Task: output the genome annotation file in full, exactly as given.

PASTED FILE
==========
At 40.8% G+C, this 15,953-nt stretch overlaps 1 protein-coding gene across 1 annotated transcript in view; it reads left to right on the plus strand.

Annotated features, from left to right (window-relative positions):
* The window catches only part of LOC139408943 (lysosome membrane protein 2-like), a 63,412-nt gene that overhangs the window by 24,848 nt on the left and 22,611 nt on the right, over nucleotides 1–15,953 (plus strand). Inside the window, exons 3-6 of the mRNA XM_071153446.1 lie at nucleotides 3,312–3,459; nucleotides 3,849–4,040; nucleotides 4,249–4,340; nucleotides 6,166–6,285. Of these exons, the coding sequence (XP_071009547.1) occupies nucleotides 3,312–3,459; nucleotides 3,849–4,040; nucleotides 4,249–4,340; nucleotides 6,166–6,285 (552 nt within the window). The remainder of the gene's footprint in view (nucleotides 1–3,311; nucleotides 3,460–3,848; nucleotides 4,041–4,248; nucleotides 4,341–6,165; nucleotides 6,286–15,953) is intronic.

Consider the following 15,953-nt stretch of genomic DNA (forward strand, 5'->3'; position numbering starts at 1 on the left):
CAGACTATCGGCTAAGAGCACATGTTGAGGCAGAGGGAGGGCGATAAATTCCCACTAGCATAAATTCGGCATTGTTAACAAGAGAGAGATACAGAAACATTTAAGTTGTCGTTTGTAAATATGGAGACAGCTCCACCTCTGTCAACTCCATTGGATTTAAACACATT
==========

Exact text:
At 40.8% G+C, this 15,953-nt stretch overlaps 1 protein-coding gene across 1 annotated transcript in view; it reads left to right on the plus strand.

Annotated features, from left to right (window-relative positions):
* The window catches only part of LOC139408943 (lysosome membrane protein 2-like), a 63,412-nt gene that overhangs the window by 24,848 nt on the left and 22,611 nt on the right, over nucleotides 1–15,953 (plus strand). Inside the window, exons 3-6 of the mRNA XM_071153446.1 lie at nucleotides 3,312–3,459; nucleotides 3,849–4,040; nucleotides 4,249–4,340; nucleotides 6,166–6,285. Of these exons, the coding sequence (XP_071009547.1) occupies nucleotides 3,312–3,459; nucleotides 3,849–4,040; nucleotides 4,249–4,340; nucleotides 6,166–6,285 (552 nt within the window). The remainder of the gene's footprint in view (nucleotides 1–3,311; nucleotides 3,460–3,848; nucleotides 4,041–4,248; nucleotides 4,341–6,165; nucleotides 6,286–15,953) is intronic.

Consider the following 15,953-nt stretch of genomic DNA (forward strand, 5'->3'; position numbering starts at 1 on the left):
CAGACTATCGGCTAAGAGCACATGTTGAGGCAGAGGGAGGGCGATAAATTCCCACTAGCATAAATTCGGCATTGTTAACAAGAGAGAGATACAGAAACATTTAAGTTGTCGTTTGTAAATATGGAGACAGCTCCACCTCTGTCAACTCCATTGGATTTAAACACATT